India bars public gatherings in temple town Ayodhya as court verdict nears – World

India has banned public meetings in the city of Ayodhya when the Supreme Court began hearing final arguments on Monday to decide whether a Hindu temple should be built on the ruins of a mosque in a long-standing dispute.

The demolition of the 16th-century Babri mosque by Hindu mobs in 1992 led to one of the deadliest communal riots attacks in India, in which at least 2,000 people, mostly Muslims, were killed throughout the country.

Hindu groups believe the site is Lord Ram's birthplace and have intensified calls for a temple to be built there under the Hindu nationalist government of Prime Minister Narendra Modi.

The government led by the Modi Bharatiya Janata Party (BJP) came to power in 2014 with the promise of building a temple on the site in the northern city and calls calling for it to accumulate under his government.

Authorities have imposed an emergency law in Ayodhya under which the public assembly of more than four people is prohibited, saying that "the hearings of the case are ongoing and a verdict is likely to be soon," said the government of the District in one order.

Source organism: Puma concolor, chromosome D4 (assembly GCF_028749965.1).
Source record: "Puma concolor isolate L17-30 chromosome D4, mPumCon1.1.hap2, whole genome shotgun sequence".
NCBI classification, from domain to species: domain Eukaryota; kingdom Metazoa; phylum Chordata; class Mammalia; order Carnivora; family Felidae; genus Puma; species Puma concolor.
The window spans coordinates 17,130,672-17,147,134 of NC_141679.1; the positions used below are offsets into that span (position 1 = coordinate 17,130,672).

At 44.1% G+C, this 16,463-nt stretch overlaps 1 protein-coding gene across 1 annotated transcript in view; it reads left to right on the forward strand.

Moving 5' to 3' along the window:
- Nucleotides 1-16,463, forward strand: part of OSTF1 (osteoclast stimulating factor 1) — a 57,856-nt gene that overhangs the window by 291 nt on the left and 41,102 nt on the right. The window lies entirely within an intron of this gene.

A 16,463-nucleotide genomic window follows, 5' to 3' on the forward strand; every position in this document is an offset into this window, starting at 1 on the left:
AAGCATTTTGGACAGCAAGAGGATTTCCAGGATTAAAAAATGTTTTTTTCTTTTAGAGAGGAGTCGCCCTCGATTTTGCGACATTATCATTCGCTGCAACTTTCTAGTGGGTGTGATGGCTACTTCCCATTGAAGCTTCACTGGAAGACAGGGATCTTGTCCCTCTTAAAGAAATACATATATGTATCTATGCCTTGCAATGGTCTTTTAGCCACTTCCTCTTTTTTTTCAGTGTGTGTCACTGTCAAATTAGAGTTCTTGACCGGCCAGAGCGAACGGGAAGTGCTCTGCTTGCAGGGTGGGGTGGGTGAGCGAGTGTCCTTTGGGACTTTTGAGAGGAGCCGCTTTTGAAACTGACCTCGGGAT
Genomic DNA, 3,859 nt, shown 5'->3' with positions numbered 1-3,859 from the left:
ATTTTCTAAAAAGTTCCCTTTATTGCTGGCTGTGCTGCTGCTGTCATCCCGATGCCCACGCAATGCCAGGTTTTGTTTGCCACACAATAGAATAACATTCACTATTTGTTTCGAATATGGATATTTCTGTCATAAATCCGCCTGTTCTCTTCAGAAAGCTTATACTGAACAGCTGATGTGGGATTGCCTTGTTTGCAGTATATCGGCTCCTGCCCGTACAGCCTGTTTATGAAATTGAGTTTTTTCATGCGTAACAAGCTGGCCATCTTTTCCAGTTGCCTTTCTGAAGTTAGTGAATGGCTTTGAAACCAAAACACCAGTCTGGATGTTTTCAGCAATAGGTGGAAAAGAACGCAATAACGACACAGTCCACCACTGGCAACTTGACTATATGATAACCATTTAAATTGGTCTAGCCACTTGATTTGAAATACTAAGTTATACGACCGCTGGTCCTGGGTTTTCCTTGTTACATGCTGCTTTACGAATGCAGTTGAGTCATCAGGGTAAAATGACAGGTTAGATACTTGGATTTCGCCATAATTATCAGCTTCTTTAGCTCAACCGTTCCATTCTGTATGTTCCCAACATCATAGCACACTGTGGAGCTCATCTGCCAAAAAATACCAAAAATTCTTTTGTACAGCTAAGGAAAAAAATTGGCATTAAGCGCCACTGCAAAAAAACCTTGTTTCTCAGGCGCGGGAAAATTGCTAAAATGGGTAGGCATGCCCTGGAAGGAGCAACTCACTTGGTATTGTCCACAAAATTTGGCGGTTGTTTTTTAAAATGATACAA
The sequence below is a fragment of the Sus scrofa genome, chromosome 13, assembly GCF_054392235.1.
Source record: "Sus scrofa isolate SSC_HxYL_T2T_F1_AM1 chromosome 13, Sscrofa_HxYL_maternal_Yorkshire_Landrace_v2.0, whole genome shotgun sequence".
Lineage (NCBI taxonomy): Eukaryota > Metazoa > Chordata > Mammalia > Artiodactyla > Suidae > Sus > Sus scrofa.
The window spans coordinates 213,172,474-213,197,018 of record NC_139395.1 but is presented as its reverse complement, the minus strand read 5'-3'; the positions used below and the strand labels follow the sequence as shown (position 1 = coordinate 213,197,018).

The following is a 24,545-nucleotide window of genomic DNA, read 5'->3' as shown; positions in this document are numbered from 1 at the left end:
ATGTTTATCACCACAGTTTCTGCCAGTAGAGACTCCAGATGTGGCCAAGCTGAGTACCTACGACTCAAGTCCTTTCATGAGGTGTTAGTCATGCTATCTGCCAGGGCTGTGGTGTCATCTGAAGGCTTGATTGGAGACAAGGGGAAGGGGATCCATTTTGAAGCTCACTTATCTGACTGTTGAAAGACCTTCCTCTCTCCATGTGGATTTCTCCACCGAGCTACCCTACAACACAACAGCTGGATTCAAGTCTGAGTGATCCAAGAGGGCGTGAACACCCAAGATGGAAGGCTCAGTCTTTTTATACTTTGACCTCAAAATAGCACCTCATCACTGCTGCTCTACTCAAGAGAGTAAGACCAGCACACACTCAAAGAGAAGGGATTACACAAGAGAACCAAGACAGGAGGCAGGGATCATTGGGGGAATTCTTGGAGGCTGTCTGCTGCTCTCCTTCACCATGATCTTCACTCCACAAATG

The ban will be in effect until December 10, the government said.

The dispute in Ayodhya is one of the most polarizing problems in a nation where Muslims represent 14 percent of the population of 1.3 billion.

Hindu and Muslim groups have failed to resolve the dispute through negotiations over the years, and a judicial decision in 2010 to divide the site of 2.77 acres (11,210 square meters) between a Muslim group and two Hindu groups opposed both sides.

The Supreme Court took control of the site and heard requests from both sides about what should be built there. The final hearings will end this week, with a probable verdict in the coming weeks.

In the New Delhi court, Rajeev Dhavan, a lawyer representing a Muslim group, said Hindu opposition groups had no evidence to claim ownership of the disputed land.



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